Code Craft – Embedding C++: Timing Virtual Functions

Embedded C developers shy away from C++ out of concern for performance. The class construct is one of their main concerns. My previous article Code Craft – Embedding C++: Classes explored whether classes cause code bloat. There was little or no bloat and what is there assures that initialization occurs.

Using classes, and C++ overall, is advantageous because it produces cleaner looking code, in part, by organizing data and the operations on the data into one programming structure. This simple use of classes isn’t the raison d’etre for them but to provide inheritance, or more specifically polymorphism, (from Greek polys, “many, much” and morphē, “form, shape”).

Skeptics feel inheritance simply must introduce nasty increases in timing. Here I once more bravely assert that no such increases occur, and will offer side-by-side comparison as proof.

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Code Craft – Embedding C++: Classes

For many embedded C developers the most predominate and questionable feature of C++ is the class. The concern is that classes are complex and therefore will introduce code bloat and increase runtimes in systems where timing is critical. Those concerns implicate C++ as not suitable for embedded systems. I’ll bravely assert up front that these concerns are unfounded.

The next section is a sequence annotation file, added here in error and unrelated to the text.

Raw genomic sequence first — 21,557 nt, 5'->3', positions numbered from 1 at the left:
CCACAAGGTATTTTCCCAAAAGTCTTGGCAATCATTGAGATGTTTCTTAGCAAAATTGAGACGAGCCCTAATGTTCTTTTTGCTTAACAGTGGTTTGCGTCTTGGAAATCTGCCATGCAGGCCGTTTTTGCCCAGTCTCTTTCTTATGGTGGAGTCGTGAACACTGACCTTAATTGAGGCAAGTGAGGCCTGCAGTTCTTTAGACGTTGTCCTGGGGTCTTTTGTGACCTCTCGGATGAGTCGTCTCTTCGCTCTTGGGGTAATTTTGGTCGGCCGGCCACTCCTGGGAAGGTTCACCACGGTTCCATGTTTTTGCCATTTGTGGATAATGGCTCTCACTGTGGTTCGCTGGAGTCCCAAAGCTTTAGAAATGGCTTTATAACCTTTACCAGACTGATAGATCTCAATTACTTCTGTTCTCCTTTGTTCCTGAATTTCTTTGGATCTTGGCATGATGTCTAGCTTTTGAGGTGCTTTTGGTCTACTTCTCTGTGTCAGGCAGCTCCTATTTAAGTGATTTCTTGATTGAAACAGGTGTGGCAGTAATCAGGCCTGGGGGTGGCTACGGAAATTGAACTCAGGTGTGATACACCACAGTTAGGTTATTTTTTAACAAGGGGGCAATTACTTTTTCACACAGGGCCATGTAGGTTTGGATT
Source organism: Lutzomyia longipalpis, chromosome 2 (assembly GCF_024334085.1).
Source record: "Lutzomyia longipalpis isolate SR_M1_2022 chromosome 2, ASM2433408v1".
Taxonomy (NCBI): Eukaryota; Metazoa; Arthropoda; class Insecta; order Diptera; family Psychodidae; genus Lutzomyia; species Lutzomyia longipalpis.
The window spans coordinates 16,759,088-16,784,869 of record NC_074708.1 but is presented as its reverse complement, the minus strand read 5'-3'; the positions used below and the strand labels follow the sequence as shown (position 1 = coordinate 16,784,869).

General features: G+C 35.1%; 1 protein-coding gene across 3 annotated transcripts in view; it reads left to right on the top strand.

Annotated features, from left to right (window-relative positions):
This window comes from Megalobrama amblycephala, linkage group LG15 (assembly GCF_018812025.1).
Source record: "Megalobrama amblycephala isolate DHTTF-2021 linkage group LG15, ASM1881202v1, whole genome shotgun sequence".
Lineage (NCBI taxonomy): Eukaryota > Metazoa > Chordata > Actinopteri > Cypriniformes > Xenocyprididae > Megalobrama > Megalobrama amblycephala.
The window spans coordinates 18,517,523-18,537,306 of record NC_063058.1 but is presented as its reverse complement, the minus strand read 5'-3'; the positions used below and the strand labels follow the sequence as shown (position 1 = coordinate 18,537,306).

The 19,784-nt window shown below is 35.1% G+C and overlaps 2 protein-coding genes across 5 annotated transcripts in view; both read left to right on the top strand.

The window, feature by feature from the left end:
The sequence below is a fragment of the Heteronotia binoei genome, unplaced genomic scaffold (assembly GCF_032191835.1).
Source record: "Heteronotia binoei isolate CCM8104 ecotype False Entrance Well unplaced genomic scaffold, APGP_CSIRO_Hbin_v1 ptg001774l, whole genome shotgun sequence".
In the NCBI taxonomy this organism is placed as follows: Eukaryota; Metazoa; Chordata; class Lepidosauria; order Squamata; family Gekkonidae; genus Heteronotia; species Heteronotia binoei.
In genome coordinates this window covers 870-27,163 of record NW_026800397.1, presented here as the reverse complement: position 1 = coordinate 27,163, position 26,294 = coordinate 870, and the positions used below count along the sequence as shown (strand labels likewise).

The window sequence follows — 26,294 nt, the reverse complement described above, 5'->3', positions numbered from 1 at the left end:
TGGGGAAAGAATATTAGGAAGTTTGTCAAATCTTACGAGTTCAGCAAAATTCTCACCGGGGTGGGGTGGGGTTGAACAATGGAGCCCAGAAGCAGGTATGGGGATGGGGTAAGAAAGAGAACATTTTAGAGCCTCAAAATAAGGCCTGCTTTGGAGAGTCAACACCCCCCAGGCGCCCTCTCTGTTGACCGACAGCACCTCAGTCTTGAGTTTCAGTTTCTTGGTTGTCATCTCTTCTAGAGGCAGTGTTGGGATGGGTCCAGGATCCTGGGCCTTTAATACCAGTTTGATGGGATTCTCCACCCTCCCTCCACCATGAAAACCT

When [Bjarne Stroustrup] created C++ he built it upon C to continue that language’s heritage of performance. Additionally, he added features in a way that if you don’t use them, you don’t pay for them.

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Code Craft: Using Eclipse for Arduino Development

As we work on projects we’re frequently upgrading our tools. That basic soldering iron gives way to one with temperature control. The introductory 3D printer yields to one faster and more capable. One reason for this is we don’t really understand the restrictions of the introductory level tools. Sometimes we realize this directly when the tool fails in a task. Other times we see another hacker using a better tool and realize we must have one!.

The same occurs with software tools. The Arduino IDE is a nice tool for starting out. It is easy to use which is great if you have never previously written software. The libraries and the way it ties nicely into the hardware ecosystem is a boon.

When you start on larger projects, say you upgrade to a Due or Teensy for more code or memory space, the Arduino IDE can hamper your productivity. Moving beyond these limitations requires a new, better tool.